AB 144, by Assemblyman Anthony Portantino, D-La Canada Flintridge, makes it a misdemeanor to openly carry an unloaded handgun in any public place or street. Violations are punishable by up to a year in jail and/or a fine of up to $1,000. Law enforcement personnel are exempt as are security guards, hunters and others carrying unloaded weapons under certain conditions.

“The right to Open Carry has been legal in the State of California since its inception, and there has never been a single case of an Open Carry advocate ever committing a violent crime in the Golden State’s entire 160-year history,” said Responsible Citizens of California President Adnan Shahab of Fremont, adding his group will work with others to challenge the new law in court. “Since no problem has ever existed that needs to be addressed or fixed, there was no reason for AB 144 in the first place.”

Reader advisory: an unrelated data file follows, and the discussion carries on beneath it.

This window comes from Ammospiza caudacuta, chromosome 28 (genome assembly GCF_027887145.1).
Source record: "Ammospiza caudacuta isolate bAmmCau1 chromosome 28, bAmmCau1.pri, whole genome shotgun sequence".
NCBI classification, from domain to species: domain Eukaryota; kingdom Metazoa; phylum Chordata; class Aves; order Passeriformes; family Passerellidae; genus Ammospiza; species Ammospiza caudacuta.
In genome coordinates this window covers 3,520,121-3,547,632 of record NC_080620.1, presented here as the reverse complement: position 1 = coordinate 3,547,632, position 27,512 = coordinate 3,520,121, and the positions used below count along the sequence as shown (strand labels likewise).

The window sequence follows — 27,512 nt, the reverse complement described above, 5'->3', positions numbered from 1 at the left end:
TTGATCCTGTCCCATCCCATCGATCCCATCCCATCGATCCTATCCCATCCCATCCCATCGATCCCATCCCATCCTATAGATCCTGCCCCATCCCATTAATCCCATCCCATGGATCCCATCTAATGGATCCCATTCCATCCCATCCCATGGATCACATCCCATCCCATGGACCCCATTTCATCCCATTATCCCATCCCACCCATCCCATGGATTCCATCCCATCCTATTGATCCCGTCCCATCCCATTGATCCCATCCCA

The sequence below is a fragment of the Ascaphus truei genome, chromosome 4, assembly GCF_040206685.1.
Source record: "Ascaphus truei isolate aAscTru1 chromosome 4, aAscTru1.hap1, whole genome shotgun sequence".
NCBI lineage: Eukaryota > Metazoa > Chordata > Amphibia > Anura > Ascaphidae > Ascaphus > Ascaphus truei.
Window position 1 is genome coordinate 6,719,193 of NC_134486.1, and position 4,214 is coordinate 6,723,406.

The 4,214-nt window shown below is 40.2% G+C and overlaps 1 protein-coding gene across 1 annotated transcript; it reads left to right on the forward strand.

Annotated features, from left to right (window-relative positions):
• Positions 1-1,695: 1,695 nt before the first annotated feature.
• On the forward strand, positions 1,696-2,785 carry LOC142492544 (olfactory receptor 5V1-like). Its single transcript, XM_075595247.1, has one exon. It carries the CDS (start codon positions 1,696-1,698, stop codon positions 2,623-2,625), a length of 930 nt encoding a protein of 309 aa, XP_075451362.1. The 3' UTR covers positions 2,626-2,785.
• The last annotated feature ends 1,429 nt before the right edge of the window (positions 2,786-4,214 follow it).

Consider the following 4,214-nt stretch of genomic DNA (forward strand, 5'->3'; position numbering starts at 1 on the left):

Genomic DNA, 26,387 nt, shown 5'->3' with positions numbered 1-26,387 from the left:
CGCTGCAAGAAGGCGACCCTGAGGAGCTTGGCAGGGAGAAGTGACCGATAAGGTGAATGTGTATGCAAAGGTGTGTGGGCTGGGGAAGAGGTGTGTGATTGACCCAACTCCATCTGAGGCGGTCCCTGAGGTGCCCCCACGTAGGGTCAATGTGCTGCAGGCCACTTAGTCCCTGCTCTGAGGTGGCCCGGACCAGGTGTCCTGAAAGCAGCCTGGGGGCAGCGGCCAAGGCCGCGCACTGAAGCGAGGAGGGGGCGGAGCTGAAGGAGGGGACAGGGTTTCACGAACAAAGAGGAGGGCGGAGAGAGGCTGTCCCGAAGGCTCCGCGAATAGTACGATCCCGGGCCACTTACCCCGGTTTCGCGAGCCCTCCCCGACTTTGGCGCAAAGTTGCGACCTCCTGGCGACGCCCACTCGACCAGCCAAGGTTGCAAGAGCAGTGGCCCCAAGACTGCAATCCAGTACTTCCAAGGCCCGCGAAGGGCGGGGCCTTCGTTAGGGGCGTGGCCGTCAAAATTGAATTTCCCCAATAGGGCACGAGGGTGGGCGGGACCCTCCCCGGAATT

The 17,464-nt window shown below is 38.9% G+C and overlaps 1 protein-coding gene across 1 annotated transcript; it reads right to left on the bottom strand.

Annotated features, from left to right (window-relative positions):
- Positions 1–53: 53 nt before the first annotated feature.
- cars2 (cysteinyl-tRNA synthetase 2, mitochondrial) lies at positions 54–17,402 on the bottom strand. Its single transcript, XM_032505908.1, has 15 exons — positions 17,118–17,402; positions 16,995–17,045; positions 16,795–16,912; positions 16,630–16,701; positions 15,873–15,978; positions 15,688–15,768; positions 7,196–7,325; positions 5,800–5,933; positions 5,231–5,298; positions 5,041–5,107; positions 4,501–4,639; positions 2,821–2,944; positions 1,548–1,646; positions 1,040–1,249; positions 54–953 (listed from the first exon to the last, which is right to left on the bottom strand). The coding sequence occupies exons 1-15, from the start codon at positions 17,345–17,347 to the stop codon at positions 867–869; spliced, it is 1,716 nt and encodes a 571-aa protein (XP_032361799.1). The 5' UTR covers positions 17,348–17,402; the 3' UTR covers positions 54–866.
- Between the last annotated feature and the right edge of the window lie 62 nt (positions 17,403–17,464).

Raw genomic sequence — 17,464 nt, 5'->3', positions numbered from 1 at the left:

But California Police Chiefs Association President David Maggard Jr. said today that open carry was “a threat to the safety of the communities we police and the safety of our officers. The Governor’s leadership in signing this legislation will help assure that felons and gang members cannot openly carry an unloaded gun with impunity, all the while carrying the ammunitions for the weapon on their person, because with open carry, officers were prohibited from conducting any further investigation to determine if the individual is legally in possession of the weapon.”

SB 610 by state Sen. Roderick Wright, D-Inglewood, requires that a person need not pay for handgun training before the county sheriff has decided whether that person has good cause to receive a permit to carry a concealed weapon. If the sheriff finds no good cause, the bill requires that he or she inform the person why. One way or the other, the sheriff must give notice within 90 days of the application or 30 days after receiving the applicant’s criminal background check from the Justice Department, whichever is later.